However, overzealous ordering of new capacity, coupled with the onset of the Great Recession, saddled the tanker market with a severe supply overhang that depressed day-rates below the break-even rates for many shipowners.

For the first time in eight years, the supply-demand balance has tightened to the point that this long-neglected space could offer significant near-term upside for aggressive investors.

The Big Picture and Our MLP Investment Strategy

Big changes are afoot in the energy patch. Investors who find comfort in old paradigms and patterns will be disappointed to find that familiar strategies don’t necessarily generate happy returns.

Over the past several years, the stock market has rewarded investors who bought the dips in the energy sector. These fond memories and perceived low valuations have prompted many bargain-seeking investors to allocate capital to upstream names and oil-field services stocks in the hopes of finding a bottom.

There will come a time to buy these names selectively, but smart investors should remain on the sideline for now. Regard any near-term rebounds as a sucker’s rally—another opportunity to exit riskier positions.

Remember that fourth-quarter results won’t reflect the full impact of lower commodity prices; West Texas Intermediate crude oil, for example, averaged $73 per barrel over this three-month period, compared to about $48 so far in 2015. And a mixed barrel of natural gas liquids (NGL) averaged almost $31 in the fourth quarter, about 55 percent higher than in January 2015.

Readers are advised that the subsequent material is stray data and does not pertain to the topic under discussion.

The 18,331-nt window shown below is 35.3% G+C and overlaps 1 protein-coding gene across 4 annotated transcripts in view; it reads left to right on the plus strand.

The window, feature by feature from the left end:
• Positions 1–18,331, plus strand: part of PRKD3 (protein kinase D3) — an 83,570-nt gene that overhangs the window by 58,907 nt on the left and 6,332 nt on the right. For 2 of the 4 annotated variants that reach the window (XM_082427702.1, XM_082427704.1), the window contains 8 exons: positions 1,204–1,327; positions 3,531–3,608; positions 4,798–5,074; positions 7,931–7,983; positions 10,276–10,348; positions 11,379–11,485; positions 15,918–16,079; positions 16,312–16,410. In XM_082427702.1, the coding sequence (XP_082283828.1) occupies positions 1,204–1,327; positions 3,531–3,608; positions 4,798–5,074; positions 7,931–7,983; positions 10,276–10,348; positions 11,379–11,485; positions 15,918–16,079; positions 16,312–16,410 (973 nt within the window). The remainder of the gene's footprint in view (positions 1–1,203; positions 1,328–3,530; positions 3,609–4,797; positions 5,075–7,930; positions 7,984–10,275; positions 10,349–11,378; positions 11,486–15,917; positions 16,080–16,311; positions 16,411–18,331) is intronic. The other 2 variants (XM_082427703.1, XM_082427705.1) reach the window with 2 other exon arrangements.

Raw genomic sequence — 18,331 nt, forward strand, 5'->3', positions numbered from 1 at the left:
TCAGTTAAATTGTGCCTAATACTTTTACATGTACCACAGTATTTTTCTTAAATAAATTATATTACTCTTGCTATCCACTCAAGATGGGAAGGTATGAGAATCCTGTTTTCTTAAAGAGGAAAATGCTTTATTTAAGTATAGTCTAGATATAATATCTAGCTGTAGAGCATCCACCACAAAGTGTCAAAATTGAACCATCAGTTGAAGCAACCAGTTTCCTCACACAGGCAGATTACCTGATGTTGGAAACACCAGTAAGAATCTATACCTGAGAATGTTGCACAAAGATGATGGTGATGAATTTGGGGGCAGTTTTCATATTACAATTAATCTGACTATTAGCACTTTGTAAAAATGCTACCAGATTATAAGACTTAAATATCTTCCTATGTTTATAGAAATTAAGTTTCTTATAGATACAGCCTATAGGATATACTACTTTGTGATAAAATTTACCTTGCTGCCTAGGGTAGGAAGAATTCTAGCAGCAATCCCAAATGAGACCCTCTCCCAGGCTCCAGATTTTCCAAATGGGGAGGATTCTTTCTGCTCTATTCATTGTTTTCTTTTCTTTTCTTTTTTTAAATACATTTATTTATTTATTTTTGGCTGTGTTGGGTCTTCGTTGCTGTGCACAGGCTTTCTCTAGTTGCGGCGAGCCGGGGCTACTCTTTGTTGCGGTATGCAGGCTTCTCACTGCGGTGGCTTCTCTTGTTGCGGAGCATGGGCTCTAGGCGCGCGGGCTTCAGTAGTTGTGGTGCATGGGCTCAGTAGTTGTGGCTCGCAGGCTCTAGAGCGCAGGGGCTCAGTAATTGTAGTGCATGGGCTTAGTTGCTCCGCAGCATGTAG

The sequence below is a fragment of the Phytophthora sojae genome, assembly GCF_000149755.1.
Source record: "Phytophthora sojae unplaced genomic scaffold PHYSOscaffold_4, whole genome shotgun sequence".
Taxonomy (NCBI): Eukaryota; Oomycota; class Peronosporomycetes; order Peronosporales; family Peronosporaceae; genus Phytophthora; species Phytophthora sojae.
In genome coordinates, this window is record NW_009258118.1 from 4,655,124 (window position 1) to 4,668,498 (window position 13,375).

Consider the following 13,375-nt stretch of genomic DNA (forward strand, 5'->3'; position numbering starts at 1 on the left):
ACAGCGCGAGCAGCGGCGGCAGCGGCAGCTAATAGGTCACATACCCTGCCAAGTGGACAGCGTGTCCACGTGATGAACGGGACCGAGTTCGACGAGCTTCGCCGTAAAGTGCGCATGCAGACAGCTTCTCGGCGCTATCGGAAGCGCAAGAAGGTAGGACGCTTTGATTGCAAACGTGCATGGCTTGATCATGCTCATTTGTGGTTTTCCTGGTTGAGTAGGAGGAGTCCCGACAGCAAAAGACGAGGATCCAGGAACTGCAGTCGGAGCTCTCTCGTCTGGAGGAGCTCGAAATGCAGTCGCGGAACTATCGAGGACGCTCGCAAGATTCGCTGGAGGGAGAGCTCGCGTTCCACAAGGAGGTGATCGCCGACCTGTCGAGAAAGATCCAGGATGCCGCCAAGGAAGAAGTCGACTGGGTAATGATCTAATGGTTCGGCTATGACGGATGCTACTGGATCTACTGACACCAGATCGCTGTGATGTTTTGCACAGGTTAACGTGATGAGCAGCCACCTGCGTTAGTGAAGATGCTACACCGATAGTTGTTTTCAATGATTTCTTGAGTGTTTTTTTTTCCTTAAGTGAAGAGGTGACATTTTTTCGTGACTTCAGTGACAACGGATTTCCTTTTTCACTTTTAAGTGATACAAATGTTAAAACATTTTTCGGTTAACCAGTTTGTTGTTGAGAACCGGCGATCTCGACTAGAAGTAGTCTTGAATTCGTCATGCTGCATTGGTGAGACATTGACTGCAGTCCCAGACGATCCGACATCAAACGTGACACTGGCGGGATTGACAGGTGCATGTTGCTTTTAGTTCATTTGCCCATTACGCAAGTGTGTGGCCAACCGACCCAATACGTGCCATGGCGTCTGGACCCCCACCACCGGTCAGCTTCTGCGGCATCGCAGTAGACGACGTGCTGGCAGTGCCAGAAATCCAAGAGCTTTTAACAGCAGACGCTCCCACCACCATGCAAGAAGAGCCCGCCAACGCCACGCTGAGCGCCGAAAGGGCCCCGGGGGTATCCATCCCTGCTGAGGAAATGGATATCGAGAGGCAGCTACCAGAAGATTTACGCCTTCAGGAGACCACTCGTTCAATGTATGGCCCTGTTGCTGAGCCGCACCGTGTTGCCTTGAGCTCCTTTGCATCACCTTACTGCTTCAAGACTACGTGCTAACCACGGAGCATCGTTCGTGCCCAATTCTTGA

Although some pundits will point to Schlumberger’s (NYSE: SLB) fourth-quarter earnings beating the consensus estimate as a bullish sign, management’s comments during the subsequent conference call gave investors plenty of reasons to remain cautious on oil-field services names, contract drillers and fracking sand providers.

As for what works in this environment, energy analysts are almost universally bullish on midstream master limited partnerships (MLP), citing their fee-based contracts and resilience when commodity prices cratered in late 2008 and early 2009.

But beware complacency when you venture into MLP land. We highlight the emerging risks in the midstream space and review all our MLP Portfolio holdings in light of the recent downdraft in energy prices.

Outlook 2015: Pains and Gains

At the beginning of each year, we update our outlook for the economy and commodity prices for the year ahead. Although our forecast necessarily evolves over the course of the year based on economic data and corporate earnings reports, stepping back to take in the big picture helps to establish a basic roadmap and strategy.

Given the sea changes underway in global energy markets, this exercise is of particular importance as we head into 2015.

The plunge in global oil prices that occurred last fall reflects growing production and spare capacity in North America and slowing demand growth in emerging markets. Although investors shouldn’t rule out the potential for short-term bounces, the down-cycle in the energy patch will take at least six to 12 months to play out.

When the crude-oil market finds a new balance, investors will have a golden opportunity to pick up shares of high-quality energy companies at favorable valuations.

However, this epic buying opportunity has yet to arrive. Until then, investors must remain patient and focus on high-yielding names that pay sustainable dividends and growth stories that don’t hinge on commodity prices.

In this issue, we review our predictions for last year (see Looking into the Crystal Ball), roll out our predictions for 2015 and update our outlook for the stocks in our International Portfolio and International Coverage Universe.

The Demand Side Beckons

The combination of slowing oil demand growth in China and other key markets and surging output from US shale plays—and their implications for global spare productive capacity—has sent crude prices plummeting.